|MadSci Network: Environment|
Hydrochloric acid is a strong acid. That means it dissociates completely in water releasing H (protons) and Cl (anions) Clay in soil acts as a colloid and creates many cation exchange sites. The high concentration H ions could easily displace many of the other cations on the exchange sites. Thus important substances such as calcium and magnesium (two dominant cations that are important plant nutrients) as well as cations that may cause damage (aluminum is more soluble under acidi conditions) will be mobilized and perhaps leached.
Use of lime, which is probably calcium carbonate is a good neutralizer, but very large amounts would be required.
In addition the low pH in the soil would kill many soil organisms The probability of long term effects on the site is pretty good since the soil took many years to form and now it will take many years to recover. Off-site problems are completely dependent on the nature of the spill. Was it contained, how far did it leach into the soil, Was it neutralized shortly after the spill or not. What was the weather like after the spill. Was there enough rain to flush materials through the soil. It is somewhat difficult to answer this question specifically beacuse there are so many variables.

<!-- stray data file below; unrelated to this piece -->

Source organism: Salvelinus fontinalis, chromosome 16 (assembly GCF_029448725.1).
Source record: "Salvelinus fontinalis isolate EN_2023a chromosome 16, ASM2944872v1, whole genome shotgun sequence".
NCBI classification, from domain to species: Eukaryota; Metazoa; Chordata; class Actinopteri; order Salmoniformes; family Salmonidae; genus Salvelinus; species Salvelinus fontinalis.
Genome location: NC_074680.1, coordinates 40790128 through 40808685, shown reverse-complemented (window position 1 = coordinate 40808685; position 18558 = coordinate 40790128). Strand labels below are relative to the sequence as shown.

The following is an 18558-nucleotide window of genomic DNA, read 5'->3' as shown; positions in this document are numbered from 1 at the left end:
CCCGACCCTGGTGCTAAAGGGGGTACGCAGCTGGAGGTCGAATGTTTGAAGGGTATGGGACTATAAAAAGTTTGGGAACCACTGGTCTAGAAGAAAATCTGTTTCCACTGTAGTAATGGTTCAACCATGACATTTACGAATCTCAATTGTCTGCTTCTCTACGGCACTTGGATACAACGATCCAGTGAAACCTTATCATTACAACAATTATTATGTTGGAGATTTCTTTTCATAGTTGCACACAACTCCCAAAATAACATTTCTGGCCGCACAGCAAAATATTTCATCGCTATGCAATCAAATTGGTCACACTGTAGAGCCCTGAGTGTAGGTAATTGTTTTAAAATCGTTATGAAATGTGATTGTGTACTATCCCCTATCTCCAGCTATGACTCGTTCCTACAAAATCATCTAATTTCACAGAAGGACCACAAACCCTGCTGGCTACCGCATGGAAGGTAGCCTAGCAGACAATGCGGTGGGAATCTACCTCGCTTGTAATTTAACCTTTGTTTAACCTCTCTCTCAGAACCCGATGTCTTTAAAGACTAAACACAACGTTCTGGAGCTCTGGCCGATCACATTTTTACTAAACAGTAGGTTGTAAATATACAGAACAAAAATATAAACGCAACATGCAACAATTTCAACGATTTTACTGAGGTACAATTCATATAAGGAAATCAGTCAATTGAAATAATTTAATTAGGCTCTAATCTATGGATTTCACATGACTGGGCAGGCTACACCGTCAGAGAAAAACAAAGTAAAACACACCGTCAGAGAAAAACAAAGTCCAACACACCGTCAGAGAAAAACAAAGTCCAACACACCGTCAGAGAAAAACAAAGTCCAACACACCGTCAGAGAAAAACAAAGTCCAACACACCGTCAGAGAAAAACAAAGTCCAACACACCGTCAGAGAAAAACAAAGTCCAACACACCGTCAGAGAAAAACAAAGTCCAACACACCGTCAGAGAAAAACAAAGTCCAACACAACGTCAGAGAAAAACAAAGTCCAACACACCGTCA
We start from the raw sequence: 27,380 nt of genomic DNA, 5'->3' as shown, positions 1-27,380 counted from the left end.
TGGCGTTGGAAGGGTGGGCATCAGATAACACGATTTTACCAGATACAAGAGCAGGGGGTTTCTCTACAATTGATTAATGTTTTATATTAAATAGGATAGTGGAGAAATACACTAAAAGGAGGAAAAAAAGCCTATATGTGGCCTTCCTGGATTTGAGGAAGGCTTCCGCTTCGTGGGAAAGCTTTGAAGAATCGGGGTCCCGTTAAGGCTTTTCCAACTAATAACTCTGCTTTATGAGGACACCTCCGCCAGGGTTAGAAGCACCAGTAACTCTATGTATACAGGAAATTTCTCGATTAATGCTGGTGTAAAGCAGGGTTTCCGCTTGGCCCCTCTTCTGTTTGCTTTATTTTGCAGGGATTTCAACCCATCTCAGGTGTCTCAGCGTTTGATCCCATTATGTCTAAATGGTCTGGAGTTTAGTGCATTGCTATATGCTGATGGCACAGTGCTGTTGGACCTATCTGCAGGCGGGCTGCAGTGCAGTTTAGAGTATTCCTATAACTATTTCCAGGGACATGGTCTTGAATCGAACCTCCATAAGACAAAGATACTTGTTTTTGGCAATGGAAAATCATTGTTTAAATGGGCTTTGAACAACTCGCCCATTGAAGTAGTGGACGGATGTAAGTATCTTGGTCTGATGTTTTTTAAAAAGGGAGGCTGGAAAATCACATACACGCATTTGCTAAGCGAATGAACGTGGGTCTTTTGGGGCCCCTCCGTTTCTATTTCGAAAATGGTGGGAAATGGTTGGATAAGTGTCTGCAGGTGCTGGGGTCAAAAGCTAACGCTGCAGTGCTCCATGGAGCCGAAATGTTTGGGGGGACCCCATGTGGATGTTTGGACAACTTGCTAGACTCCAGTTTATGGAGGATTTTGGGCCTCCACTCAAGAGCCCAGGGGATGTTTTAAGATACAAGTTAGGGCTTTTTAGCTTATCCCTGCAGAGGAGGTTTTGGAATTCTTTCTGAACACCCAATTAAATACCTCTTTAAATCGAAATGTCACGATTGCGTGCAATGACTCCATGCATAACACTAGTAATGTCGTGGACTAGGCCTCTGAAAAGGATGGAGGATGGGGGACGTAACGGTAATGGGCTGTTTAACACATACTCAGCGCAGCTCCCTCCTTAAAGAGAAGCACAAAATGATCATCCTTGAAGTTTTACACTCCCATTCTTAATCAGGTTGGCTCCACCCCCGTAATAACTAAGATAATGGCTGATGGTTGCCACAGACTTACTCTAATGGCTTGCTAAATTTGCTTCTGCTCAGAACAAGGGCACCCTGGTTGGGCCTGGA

I hope this has been of some help in any case.
Try the links in the MadSci Library for more information on Environment .